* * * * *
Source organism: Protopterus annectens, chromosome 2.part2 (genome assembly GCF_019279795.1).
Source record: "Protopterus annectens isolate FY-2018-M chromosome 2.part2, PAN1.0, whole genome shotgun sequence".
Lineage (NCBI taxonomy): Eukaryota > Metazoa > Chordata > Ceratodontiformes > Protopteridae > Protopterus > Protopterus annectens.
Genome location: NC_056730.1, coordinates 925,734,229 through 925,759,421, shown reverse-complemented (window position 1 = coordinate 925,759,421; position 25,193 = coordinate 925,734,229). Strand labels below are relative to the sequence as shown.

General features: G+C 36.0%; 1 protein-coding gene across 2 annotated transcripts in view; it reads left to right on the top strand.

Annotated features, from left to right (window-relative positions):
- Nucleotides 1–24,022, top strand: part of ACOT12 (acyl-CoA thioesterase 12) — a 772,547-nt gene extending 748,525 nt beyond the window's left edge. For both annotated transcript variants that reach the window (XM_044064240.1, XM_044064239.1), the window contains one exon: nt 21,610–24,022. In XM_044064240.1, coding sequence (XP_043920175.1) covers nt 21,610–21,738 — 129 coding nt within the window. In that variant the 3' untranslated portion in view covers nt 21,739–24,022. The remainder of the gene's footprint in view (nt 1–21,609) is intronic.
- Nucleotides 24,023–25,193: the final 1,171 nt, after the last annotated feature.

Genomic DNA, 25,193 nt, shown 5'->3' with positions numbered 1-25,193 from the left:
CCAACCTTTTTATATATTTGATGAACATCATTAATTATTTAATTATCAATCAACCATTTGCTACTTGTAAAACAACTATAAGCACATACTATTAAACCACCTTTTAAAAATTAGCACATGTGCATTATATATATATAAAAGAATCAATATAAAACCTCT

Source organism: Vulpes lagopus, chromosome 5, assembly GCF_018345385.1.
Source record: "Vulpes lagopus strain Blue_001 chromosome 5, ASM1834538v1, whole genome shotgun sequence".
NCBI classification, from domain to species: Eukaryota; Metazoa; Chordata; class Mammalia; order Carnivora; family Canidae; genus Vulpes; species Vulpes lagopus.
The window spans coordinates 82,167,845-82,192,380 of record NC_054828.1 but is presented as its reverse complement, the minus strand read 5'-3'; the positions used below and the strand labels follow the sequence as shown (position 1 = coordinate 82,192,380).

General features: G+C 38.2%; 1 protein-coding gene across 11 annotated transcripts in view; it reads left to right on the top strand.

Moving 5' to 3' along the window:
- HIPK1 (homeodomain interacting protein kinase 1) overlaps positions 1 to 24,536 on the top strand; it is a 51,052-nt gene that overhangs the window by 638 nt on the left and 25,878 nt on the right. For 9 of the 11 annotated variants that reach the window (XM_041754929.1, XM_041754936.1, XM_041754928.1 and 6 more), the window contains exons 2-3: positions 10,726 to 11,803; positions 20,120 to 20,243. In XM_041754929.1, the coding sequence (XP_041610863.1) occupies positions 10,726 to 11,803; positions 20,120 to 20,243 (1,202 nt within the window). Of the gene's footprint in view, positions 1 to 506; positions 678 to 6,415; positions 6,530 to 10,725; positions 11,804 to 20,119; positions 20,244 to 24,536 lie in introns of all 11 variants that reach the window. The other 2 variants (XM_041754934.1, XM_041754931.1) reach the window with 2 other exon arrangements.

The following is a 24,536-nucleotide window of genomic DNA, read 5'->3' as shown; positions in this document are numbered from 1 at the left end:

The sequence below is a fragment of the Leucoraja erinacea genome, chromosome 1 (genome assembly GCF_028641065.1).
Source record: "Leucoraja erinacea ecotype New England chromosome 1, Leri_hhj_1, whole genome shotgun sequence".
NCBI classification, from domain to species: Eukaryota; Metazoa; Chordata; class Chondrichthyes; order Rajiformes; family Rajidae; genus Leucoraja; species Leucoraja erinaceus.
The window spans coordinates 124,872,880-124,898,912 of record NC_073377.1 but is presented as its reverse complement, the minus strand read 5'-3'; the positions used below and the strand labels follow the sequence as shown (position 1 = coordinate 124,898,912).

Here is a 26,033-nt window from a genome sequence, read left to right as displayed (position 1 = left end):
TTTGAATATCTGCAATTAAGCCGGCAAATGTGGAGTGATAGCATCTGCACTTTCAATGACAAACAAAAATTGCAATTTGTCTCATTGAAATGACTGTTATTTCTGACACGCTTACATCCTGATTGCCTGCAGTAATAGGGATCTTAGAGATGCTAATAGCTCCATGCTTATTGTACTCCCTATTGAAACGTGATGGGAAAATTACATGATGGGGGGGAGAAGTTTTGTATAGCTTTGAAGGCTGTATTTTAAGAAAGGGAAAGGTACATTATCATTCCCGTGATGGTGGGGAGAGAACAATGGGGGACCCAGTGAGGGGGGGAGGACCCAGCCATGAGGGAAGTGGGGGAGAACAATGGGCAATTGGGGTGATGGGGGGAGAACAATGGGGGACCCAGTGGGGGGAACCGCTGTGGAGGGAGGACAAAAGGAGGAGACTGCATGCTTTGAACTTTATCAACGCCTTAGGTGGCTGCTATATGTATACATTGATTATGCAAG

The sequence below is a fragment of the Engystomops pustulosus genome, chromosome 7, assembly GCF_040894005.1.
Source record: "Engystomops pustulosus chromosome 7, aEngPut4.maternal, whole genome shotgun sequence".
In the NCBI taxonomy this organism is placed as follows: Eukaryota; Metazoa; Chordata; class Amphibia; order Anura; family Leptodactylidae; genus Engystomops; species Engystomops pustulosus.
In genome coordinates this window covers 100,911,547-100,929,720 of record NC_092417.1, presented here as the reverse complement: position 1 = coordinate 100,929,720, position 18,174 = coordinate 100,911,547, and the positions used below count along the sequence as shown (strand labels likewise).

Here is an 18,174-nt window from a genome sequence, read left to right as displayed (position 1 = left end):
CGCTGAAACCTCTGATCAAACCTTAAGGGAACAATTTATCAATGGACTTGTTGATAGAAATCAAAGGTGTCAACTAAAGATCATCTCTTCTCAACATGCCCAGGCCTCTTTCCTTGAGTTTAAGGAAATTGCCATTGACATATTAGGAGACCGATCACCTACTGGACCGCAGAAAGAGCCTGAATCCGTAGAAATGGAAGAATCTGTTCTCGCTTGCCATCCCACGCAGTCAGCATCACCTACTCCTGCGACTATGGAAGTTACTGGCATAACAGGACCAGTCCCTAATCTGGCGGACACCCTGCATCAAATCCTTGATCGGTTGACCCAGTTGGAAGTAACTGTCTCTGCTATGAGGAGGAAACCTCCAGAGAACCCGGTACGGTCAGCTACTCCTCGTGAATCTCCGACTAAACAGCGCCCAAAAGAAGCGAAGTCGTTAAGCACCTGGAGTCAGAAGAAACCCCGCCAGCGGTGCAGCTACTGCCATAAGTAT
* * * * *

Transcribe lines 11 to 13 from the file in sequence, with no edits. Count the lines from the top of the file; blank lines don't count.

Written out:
Source organism: Vulpes lagopus, chromosome 5, assembly GCF_018345385.1.
Source record: "Vulpes lagopus strain Blue_001 chromosome 5, ASM1834538v1, whole genome shotgun sequence".
NCBI classification, from domain to species: Eukaryota; Metazoa; Chordata; class Mammalia; order Carnivora; family Canidae; genus Vulpes; species Vulpes lagopus.